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The Shadow Line

June 18, 2011

The Shadow Line finished on BBC 2 this week, after seven episodes. At its best it conjured an impressively shadowed atmosphere thanks to beautiful photography and excellent front-line performances. At its worst I was honestly not sure whether certain dialogue was intended to be taken seriously. The end was a flat, rote packing away of things which could more tantalisingly have been left semi-submerged, and a release of any dramatic grip the series held. I’d still recommend it, but not in the same breath as, say, Edge Of Darkness or Red Riding.

In fact the only near-perfect thing to have some out of the series is the song used in the opening titles, by Emily Barker, which is almost uncreditably sad.

10 Comments leave one →
  1. Katharine Jones permalink
    June 19, 2011 9:01 am

    The Shadow Line was for me the most compelling drama of the ‘thriller/crime’ genre I’ve seen since Edge of Darkness or Smiley’s People (both of which I’ve recently seen again). It never pretended to be realistic – it was stage drama, for the small screen in a way which simply wouldn’t have worked in the cinema – and I don’t mean that as a criticism. The focus was entirely on the characters and the blurring of the line between the ‘good’ guys and the ‘bad’ guys – weren’t our sympathies with Joseph Bede as much as, or more than, with Jonah Gabriel? And it left so many questions unanswered… while firmly closing the door on a sequel. Visually very black and white, but morally everything was up for grabs. A quibble about the ending – the very last scene, after the birth of the baby, was I thought unnecessary – but overall the series’ sense of menace was overwhelming. Personally, I so glad the BBC chose to spread it over 7 weeks, rather than make it a one or two week miniseries… though that might perhaps have helped the viewing figures. A shame that audiences didn’t stick with it, perhaps they are used to stories which unroll faster, or where it’s easier to make moral judgements. Perhaps it would have been better shown on BBC4, and then repeated on 2 once a word of mouth ‘buzz’ was underway?

  2. June 19, 2011 12:16 pm

    Hi Katharine. I think I mostly agree, about the promising dramatic structure and lack of simplistic villains and heroes. But when it really came to it the murky moral ambiguity was handled unconvincingly, I thought. Agreed, realism isn’t what the series was reaching for, but an internal believability certainly is, and some of the crucial character turns and painful dialogue stopped it from being as complete or satisfying as it might have been.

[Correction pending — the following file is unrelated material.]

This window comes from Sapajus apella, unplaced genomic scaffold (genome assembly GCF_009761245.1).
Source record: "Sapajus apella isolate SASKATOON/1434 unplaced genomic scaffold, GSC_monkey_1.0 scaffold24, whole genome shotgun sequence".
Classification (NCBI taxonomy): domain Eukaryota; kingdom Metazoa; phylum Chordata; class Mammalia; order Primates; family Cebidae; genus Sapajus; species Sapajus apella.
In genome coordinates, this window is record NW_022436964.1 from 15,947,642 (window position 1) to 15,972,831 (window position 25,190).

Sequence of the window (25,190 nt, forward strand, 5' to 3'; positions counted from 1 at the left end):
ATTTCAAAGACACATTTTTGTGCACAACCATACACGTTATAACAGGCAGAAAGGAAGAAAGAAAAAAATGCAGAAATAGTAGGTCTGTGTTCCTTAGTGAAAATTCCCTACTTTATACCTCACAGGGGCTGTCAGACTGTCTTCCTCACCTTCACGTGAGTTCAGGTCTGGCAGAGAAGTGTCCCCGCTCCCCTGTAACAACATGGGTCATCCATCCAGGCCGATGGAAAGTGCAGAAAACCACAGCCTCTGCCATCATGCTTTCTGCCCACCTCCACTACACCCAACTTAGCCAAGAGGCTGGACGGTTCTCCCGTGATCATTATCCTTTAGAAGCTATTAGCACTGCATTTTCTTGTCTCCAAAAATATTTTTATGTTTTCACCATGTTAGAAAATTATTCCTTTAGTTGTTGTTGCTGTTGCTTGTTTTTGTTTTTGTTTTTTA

Still, I was also surprised about the scheduling. Maybe BBC 4 would’ve been better (I saw it online at first, anyway, so would have caught it either way) and for what’s clearly an expensive and high-quality production I barely saw it trailed. Odd.

  3. Bernie allen permalink
    June 19, 2011 6:48 pm

    Far too many words…..only one needed…….. and you know what that is.

  4. John Letchford permalink
    June 20, 2011 8:12 pm

    Although the final episode fell slightly flat, this was a really excellent series which left me with that deflated feeling of knowing I’ll be waiting a very long time to see something of that calibre again on the small screen. Congratulations to the BBC for taking a risk with it, clearly it wouldn’t be everyone’s cup of tea given the violence and language, but all justified within the context of the world in which it was set. Will look out for anything written by Hugo Blick in the future, and expect to be haunted by the beautiful (if somewhat morose) opening track by Emily Barker!

  5. Becky permalink
    June 20, 2011 9:59 pm

    Are they gonna do a second series? Or a prequel? Gatehouse rocks!

    • Debbie Kagan permalink
      April 17, 2012 11:08 pm

      I sure hope they do a second season and then some. Unbelievable show!!!

  6. Ellen permalink
    June 21, 2011 7:03 pm

    I am afraid I have to disagree with Nathans criticism too. Dialogue not intended to be taken seriously? The language was truly beautiful sometimes; concise and comprehensive. The end did seem to be tidying up all loose ends, and I’d have preferred a more hopeful ending instead of the cynical statement that everyone is corrupt, with the exception of (angel) Gabriel and (venerable) Bede, who both ended up dead. There appears to be no hope left for us!
    My husband and I were on holiday in the UK when the first episode was shown and, back home in the Netherlands, we were glued to the screen the following weeks. Such quality, raising such moral questions in such a criminal setting: we found it simply wonderful. What a pitiful country we are, where we cannot produce anything with even a hint of this quality. Thankfully you do!

  7. June 21, 2011 7:21 pm

    Thanks all for commenting. Maybe I was too harsh – The Shadow Line was something I looked forward to watching during transmission every week, which is rare for me. It had moments of extraordinary quality. But scenes like this – the awkwardness of the stand-off (coat-hanger vs gun?) and the stilted macho lines (“Make sure you make an appointment”) mean I’m honestly still not sure whether it’s supposed to be taken straight or not.

  8. Steve permalink
    June 22, 2011 11:18 am

    What a shame. Not unusual though. Great promise / great premise to begin with. A strong cast, enough money and resources to do the job properly, but at a basic story /script level an inability to deliver. Hugo, you just didn’t do the real hard work, did you? In the end all you gave us was cliche wrapped in state of the art noir glamour.

  9. Neo permalink
    July 1, 2011 11:47 pm

    Wow, compelling viewing that left me questionning my moral principles this happens in real life, of that I am sure

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